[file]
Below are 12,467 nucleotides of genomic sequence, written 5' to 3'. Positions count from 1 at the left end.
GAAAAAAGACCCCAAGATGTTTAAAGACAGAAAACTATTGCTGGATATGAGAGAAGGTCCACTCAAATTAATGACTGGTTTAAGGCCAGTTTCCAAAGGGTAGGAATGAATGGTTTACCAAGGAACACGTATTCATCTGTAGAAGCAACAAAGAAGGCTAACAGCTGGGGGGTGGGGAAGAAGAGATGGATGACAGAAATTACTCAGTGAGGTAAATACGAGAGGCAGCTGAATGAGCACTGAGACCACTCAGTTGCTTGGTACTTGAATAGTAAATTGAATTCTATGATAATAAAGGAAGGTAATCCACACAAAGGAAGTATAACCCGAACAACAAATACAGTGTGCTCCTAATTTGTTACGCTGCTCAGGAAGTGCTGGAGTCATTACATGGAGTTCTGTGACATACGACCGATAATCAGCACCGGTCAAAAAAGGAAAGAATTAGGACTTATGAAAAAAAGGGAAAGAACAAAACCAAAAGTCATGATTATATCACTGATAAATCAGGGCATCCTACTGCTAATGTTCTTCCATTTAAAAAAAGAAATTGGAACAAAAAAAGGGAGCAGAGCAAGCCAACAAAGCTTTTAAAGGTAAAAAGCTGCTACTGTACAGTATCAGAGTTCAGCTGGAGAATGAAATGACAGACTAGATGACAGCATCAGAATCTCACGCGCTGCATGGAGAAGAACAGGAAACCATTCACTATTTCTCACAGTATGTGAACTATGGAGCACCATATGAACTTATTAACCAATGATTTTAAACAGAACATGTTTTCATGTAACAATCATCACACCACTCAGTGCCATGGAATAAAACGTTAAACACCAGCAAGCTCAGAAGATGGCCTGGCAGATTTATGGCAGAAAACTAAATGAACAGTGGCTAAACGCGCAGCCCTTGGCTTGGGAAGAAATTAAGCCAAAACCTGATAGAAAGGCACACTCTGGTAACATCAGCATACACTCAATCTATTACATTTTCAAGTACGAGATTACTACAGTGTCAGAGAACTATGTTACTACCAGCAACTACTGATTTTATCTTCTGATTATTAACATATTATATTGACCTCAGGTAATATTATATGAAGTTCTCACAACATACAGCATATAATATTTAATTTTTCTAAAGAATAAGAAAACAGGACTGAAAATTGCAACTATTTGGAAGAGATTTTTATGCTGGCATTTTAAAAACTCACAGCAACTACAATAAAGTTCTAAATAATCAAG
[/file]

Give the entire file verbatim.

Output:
Below are 12,467 nucleotides of genomic sequence, written 5' to 3'. Positions count from 1 at the left end.
GAAAAAAGACCCCAAGATGTTTAAAGACAGAAAACTATTGCTGGATATGAGAGAAGGTCCACTCAAATTAATGACTGGTTTAAGGCCAGTTTCCAAAGGGTAGGAATGAATGGTTTACCAAGGAACACGTATTCATCTGTAGAAGCAACAAAGAAGGCTAACAGCTGGGGGGTGGGGAAGAAGAGATGGATGACAGAAATTACTCAGTGAGGTAAATACGAGAGGCAGCTGAATGAGCACTGAGACCACTCAGTTGCTTGGTACTTGAATAGTAAATTGAATTCTATGATAATAAAGGAAGGTAATCCACACAAAGGAAGTATAACCCGAACAACAAATACAGTGTGCTCCTAATTTGTTACGCTGCTCAGGAAGTGCTGGAGTCATTACATGGAGTTCTGTGACATACGACCGATAATCAGCACCGGTCAAAAAAGGAAAGAATTAGGACTTATGAAAAAAAGGGAAAGAACAAAACCAAAAGTCATGATTATATCACTGATAAATCAGGGCATCCTACTGCTAATGTTCTTCCATTTAAAAAAAGAAATTGGAACAAAAAAAGGGAGCAGAGCAAGCCAACAAAGCTTTTAAAGGTAAAAAGCTGCTACTGTACAGTATCAGAGTTCAGCTGGAGAATGAAATGACAGACTAGATGACAGCATCAGAATCTCACGCGCTGCATGGAGAAGAACAGGAAACCATTCACTATTTCTCACAGTATGTGAACTATGGAGCACCATATGAACTTATTAACCAATGATTTTAAACAGAACATGTTTTCATGTAACAATCATCACACCACTCAGTGCCATGGAATAAAACGTTAAACACCAGCAAGCTCAGAAGATGGCCTGGCAGATTTATGGCAGAAAACTAAATGAACAGTGGCTAAACGCGCAGCCCTTGGCTTGGGAAGAAATTAAGCCAAAACCTGATAGAAAGGCACACTCTGGTAACATCAGCATACACTCAATCTATTACATTTTCAAGTACGAGATTACTACAGTGTCAGAGAACTATGTTACTACCAGCAACTACTGATTTTATCTTCTGATTATTAACATATTATATTGACCTCAGGTAATATTATATGAAGTTCTCACAACATACAGCATATAATATTTAATTTTTCTAAAGAATAAGAAAACAGGACTGAAAATTGCAACTATTTGGAAGAGATTTTTATGCTGGCATTTTAAAAACTCACAGCAACTACAATAAAGTTCTAAATAATCAAG